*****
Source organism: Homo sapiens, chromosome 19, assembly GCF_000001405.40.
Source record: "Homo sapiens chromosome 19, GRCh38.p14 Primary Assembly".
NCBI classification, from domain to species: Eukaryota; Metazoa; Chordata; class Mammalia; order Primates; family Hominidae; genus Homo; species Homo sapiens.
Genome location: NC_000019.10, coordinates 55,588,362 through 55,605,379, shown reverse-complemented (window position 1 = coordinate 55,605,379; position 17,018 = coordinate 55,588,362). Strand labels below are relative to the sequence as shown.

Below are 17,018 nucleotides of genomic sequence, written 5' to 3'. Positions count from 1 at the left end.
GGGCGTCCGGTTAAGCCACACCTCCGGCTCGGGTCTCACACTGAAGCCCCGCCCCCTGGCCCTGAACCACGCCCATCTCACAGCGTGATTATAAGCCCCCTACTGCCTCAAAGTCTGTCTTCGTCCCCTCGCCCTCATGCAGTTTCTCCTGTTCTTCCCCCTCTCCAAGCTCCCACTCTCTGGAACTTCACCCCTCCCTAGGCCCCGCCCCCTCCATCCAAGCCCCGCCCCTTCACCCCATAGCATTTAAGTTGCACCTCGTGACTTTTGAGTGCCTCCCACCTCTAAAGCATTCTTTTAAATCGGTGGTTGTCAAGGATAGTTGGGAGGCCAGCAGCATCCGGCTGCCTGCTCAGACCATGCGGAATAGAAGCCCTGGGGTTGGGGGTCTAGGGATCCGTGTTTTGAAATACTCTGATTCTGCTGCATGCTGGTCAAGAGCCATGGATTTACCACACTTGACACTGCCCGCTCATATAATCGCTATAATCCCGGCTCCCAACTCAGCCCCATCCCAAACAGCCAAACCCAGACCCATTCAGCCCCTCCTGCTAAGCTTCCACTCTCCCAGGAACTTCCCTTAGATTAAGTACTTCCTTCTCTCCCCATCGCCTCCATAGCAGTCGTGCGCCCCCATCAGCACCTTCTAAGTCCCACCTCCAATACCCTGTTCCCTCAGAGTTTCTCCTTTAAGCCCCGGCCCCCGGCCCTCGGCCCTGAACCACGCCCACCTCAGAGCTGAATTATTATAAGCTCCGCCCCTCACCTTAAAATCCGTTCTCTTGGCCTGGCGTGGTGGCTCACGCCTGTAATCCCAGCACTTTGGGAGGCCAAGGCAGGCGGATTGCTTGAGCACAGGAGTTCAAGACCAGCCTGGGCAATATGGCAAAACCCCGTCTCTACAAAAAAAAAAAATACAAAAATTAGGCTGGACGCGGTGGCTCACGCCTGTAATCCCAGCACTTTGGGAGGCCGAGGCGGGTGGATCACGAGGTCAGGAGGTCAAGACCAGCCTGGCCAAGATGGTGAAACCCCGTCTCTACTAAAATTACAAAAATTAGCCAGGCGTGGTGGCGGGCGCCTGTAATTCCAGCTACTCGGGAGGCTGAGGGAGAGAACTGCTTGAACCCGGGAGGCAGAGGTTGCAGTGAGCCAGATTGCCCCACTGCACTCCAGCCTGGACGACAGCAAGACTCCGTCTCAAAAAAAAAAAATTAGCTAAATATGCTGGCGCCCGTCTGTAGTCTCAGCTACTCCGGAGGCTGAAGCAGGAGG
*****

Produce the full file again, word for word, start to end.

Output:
Source organism: Homo sapiens, chromosome 19, assembly GCF_000001405.40.
Source record: "Homo sapiens chromosome 19, GRCh38.p14 Primary Assembly".
NCBI classification, from domain to species: Eukaryota; Metazoa; Chordata; class Mammalia; order Primates; family Hominidae; genus Homo; species Homo sapiens.
Genome location: NC_000019.10, coordinates 55,588,362 through 55,605,379, shown reverse-complemented (window position 1 = coordinate 55,605,379; position 17,018 = coordinate 55,588,362). Strand labels below are relative to the sequence as shown.

Below are 17,018 nucleotides of genomic sequence, written 5' to 3'. Positions count from 1 at the left end.
GGGCGTCCGGTTAAGCCACACCTCCGGCTCGGGTCTCACACTGAAGCCCCGCCCCCTGGCCCTGAACCACGCCCATCTCACAGCGTGATTATAAGCCCCCTACTGCCTCAAAGTCTGTCTTCGTCCCCTCGCCCTCATGCAGTTTCTCCTGTTCTTCCCCCTCTCCAAGCTCCCACTCTCTGGAACTTCACCCCTCCCTAGGCCCCGCCCCCTCCATCCAAGCCCCGCCCCTTCACCCCATAGCATTTAAGTTGCACCTCGTGACTTTTGAGTGCCTCCCACCTCTAAAGCATTCTTTTAAATCGGTGGTTGTCAAGGATAGTTGGGAGGCCAGCAGCATCCGGCTGCCTGCTCAGACCATGCGGAATAGAAGCCCTGGGGTTGGGGGTCTAGGGATCCGTGTTTTGAAATACTCTGATTCTGCTGCATGCTGGTCAAGAGCCATGGATTTACCACACTTGACACTGCCCGCTCATATAATCGCTATAATCCCGGCTCCCAACTCAGCCCCATCCCAAACAGCCAAACCCAGACCCATTCAGCCCCTCCTGCTAAGCTTCCACTCTCCCAGGAACTTCCCTTAGATTAAGTACTTCCTTCTCTCCCCATCGCCTCCATAGCAGTCGTGCGCCCCCATCAGCACCTTCTAAGTCCCACCTCCAATACCCTGTTCCCTCAGAGTTTCTCCTTTAAGCCCCGGCCCCCGGCCCTCGGCCCTGAACCACGCCCACCTCAGAGCTGAATTATTATAAGCTCCGCCCCTCACCTTAAAATCCGTTCTCTTGGCCTGGCGTGGTGGCTCACGCCTGTAATCCCAGCACTTTGGGAGGCCAAGGCAGGCGGATTGCTTGAGCACAGGAGTTCAAGACCAGCCTGGGCAATATGGCAAAACCCCGTCTCTACAAAAAAAAAAAATACAAAAATTAGGCTGGACGCGGTGGCTCACGCCTGTAATCCCAGCACTTTGGGAGGCCGAGGCGGGTGGATCACGAGGTCAGGAGGTCAAGACCAGCCTGGCCAAGATGGTGAAACCCCGTCTCTACTAAAATTACAAAAATTAGCCAGGCGTGGTGGCGGGCGCCTGTAATTCCAGCTACTCGGGAGGCTGAGGGAGAGAACTGCTTGAACCCGGGAGGCAGAGGTTGCAGTGAGCCAGATTGCCCCACTGCACTCCAGCCTGGACGACAGCAAGACTCCGTCTCAAAAAAAAAAAATTAGCTAAATATGCTGGCGCCCGTCTGTAGTCTCAGCTACTCCGGAGGCTGAAGCAGGAGG